Obamacare 2017 Premium Hikes 25 Percent. What's Next?
by John R. Graham, NCPA Health blog October 28, 2016
The Administration has confessed the average 2017 Obamacare premium hike for the benchmark (second-lowest cost) Silver plan will be 25 percent. (Back in June, it looked like the hike would be 16 percent.)
Don't worry, says the Administration, tax credits will ensure beneficiaries only pay a fraction of their premiums. It is true, very few people would buy Obamacare plans without the tax credits the Administration cheers. However, that is not a sign the plans are "affordable," but only that taxpayers are bearing more of the burden.
Nor do the tax credits actually prevent people from sticker shock. In fact, the design of the tax credits usually makes the net premium hike higher than the gross premium hike. For example, the average premium hike next year in California will be 13.2 percent, but a 56-year old woman in Los Angeles just learned her premium will jump 57 percent next year.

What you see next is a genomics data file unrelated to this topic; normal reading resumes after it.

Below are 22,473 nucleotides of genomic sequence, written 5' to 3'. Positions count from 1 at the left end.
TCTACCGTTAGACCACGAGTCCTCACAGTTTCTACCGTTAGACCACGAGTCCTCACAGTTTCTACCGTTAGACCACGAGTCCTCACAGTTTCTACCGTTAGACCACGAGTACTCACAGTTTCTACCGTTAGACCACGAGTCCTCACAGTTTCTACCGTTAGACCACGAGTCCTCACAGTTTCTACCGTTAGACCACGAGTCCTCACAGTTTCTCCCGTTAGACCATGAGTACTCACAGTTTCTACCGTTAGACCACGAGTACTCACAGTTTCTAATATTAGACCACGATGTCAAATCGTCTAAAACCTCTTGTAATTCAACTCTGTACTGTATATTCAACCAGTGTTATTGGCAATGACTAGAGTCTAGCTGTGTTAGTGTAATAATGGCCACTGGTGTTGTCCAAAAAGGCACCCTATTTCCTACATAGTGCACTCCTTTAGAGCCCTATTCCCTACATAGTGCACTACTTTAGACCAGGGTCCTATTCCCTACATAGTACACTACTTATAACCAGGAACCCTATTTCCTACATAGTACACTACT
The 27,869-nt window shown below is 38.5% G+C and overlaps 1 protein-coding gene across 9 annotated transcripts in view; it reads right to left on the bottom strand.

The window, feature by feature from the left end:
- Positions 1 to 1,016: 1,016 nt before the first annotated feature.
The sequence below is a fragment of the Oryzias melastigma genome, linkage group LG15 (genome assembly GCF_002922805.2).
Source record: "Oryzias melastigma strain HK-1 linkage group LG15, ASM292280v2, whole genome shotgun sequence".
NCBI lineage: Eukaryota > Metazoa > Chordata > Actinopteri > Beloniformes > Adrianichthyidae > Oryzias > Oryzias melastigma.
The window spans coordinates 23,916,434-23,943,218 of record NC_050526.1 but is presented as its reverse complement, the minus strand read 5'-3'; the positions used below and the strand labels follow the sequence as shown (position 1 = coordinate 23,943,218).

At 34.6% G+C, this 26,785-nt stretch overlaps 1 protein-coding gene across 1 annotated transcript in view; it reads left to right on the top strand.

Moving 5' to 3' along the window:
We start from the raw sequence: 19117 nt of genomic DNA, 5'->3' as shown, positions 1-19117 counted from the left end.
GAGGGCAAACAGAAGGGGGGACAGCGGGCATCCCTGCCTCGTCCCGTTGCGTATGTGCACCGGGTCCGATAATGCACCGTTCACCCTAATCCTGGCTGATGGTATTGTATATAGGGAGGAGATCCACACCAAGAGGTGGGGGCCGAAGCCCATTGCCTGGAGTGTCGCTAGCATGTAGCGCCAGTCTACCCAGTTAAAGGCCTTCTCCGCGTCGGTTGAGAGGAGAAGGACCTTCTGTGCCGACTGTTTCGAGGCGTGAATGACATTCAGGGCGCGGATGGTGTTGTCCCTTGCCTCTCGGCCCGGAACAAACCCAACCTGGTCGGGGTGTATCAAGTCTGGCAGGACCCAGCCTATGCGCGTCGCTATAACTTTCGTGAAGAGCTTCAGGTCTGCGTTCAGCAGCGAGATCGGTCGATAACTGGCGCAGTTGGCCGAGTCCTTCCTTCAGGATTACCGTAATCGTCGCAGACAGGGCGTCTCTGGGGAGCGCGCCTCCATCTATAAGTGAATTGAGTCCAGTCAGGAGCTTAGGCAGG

When the Affordable Care Act was passed in 2010, the Congressional Budget Office estimated 23 million people would be in exchanges in 2017, subsidized by $75 billion of tax credits. That's an average tax credit of about $3,260 per person (including those who receive no tax credit).
In 2016, the average tax credit (for the 85 percent of enrollees who receive tax credits) was $3,480, but it was still not enough to prevent almost half the eligible people from signing up. The Administration expects fewer than 14 million people to enroll in Obamacare plans next year. Recall that is the total number of people who sign up during the year. The number who actually stay in an Obamacare for the full year is much less -- about 4 million.
Further, the Administration's estimates assume every single applicant will "shop around" and switch Obamacare plans if the one they had in 2016 is no longer the least expensive. However, that is not what happens. The "shopping" is so confusing, fewer than half of beneficiaries switched plans in 2015 and 2016. There is no reason to expect that share to grow.
Further, the Administration has announced those who lose their plans because their insurer is bailing out of the exchange will have a special enrollment period extending to March, instead of the previously announced end of January. This will exacerbate the problem of adverse selection, whereby applicants wait until they need medical care to enroll, accelerating Obamacare's death spiral.